HERO DAD

What makes a superhero? Dad doesn't wear rocket-powered boots; he wears army boots. He doesn't have x-ray vision; he has night vision. He doesn't wear a cloak of invisibility; he wears camouflage. Hardin leads the reader through eight attributes of this hero Dad, whom readers see as a soldier in the desert, jumping from a plane, riding in a tank, hanging with his buddies: "He doesn't have a sidekick, he has a platoon." Langdo's watercolor-and-pencil illustrations have an appealing simplicity and texture, almost as if made by the boy narrator himself. The penultimate picture shows Dad walking toward his home, a yellow-beribboned tree prominently featured, and his buoyant family. The final page echoes the first, just dad and his young son, with this conclusion in bright red: "My dad is a hero, my superhero." The boy and his family have coffee-with-cream–colored skin and dark hair, though no specific ethnicity is indicated. An important message, delivered with effective straightforwardness and an abundance of heart. Next, can we please have a Hero Mom to make a matched set? (Picture book. 3-6)

Pub Date: Nov. 1, 2010

ISBN: 978-0-7614-5713-8

Page Count: 24

Publisher: Marshall Cavendish

Review Posted Online: Sept. 15, 2010

Kirkus Reviews Issue: Oct. 1, 2010

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DONOVAN'S BIG DAY

It may be his mothers’ wedding day, but it’s Donovan’s big day in Newman’s (Heather Has Two Mommies, 1989, etc.) latest picture book about queer family life. Centered on the child’s experience and refreshingly eschewing reference to controversy, the book emerges as a celebration of not only Mommy’s and Mama’s mutual love but progress toward equal marriage rights for same-sex couples. Readers, however, don't know immediately know why it is “a very BIG day” for Donovan or what the “very BIG job” is that he has to do. In his affectionate, humorous gouache paintings with digital finish, Dutton cleverly includes clues in the form of family pictures in an earlier spread set inside their home, and then a later spread shows Donovan in a suit and placing a “little white satin box that Aunt Jennifer gave him” into his pocket, hinting toward his role as ring bearer. But it’s not until the third-to-last spread that he stands with his parents and hands “one shiny gold ring to Mommy [and] one shiny gold ring to Mama.” He, of course, gets to kiss the brides on the last page, lending a happily-ever-after sensibility to the end of this story about a family's new beginning. (Picture book. 3-6)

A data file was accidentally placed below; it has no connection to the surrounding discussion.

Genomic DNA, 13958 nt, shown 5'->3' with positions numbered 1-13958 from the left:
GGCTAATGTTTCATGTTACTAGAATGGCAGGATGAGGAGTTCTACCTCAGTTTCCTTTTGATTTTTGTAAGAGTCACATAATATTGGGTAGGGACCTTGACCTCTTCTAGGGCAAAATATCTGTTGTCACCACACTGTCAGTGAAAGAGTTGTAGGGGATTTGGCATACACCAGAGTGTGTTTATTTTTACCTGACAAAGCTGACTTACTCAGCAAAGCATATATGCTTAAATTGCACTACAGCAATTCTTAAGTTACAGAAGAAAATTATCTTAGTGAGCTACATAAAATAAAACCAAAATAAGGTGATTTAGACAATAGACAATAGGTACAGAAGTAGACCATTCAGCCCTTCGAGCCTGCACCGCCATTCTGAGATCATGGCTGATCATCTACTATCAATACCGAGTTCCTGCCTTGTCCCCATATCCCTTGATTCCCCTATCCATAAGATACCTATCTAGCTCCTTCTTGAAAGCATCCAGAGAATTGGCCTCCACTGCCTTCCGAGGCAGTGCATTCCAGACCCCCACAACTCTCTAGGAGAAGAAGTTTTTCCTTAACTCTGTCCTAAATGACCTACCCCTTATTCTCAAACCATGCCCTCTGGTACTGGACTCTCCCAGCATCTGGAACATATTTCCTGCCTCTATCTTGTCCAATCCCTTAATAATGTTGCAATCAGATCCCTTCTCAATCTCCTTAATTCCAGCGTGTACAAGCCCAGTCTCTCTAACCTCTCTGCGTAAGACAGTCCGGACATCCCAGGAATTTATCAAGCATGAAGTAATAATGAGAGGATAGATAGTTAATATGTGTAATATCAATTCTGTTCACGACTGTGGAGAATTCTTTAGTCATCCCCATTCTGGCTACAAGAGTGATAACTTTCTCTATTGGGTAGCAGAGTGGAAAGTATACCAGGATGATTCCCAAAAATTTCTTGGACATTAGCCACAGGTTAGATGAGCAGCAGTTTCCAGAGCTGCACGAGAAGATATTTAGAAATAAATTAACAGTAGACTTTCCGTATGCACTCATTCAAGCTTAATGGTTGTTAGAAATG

Pub Date: April 26, 2011

ISBN: 978-1-58246-332-2

Page Count: 32

Publisher: Tricycle

Review Posted Online: March 2, 2011

Kirkus Reviews Issue: March 1, 2011

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Engines won’t be the only thing roaring their approval when this book hits storytime.

ELBOW GREASE VS. MOTOZILLA

Who needs sanity when you’ve got family?

The title character of Elbow Grease (2018) and his family of Demolition Derby trucks return to face an all-new competitor. Once again, ’Bo is feeling inadequate next to his fan-favorite brothers. Despite Mel the Mechanic’s encouragement—he’s “the best at getting better”—he wants to be noticed. But instead, he notices someone unavoidable. Motozilla, the monster machine that turns trucks “into crunch sandwiches,” is currently undefeated. Trouble is, you’d need a truck with an array of skills to take him down. Thinking fast, ’Bo makes the wild and somewhat improbable suggestion that he and his brothers join together to form a single supertruck. Will it be enough to take down this bully? Quips, jests, and teamwork are the name of the game as pro wrestler Cena improves on his writing in this second outing, which demonstrates that individual glory falls in the face of concentrated cooperation. Rollicking, radical art portrays the battle in all its gritty glory, mud and twisted metal galore. Human crowds show a diverse range of races and genders, and the trucks’ keeper, Mel, has light-brown skin and wears glasses.

Engines won’t be the only thing roaring their approval when this book hits storytime. (Picture book. 3-6)

Pub Date: Oct. 8, 2019

ISBN: 978-1-5247-7353-3

Page Count: 40

Publisher: Random House

Review Posted Online: June 30, 2019

Kirkus Reviews Issue: July 15, 2019

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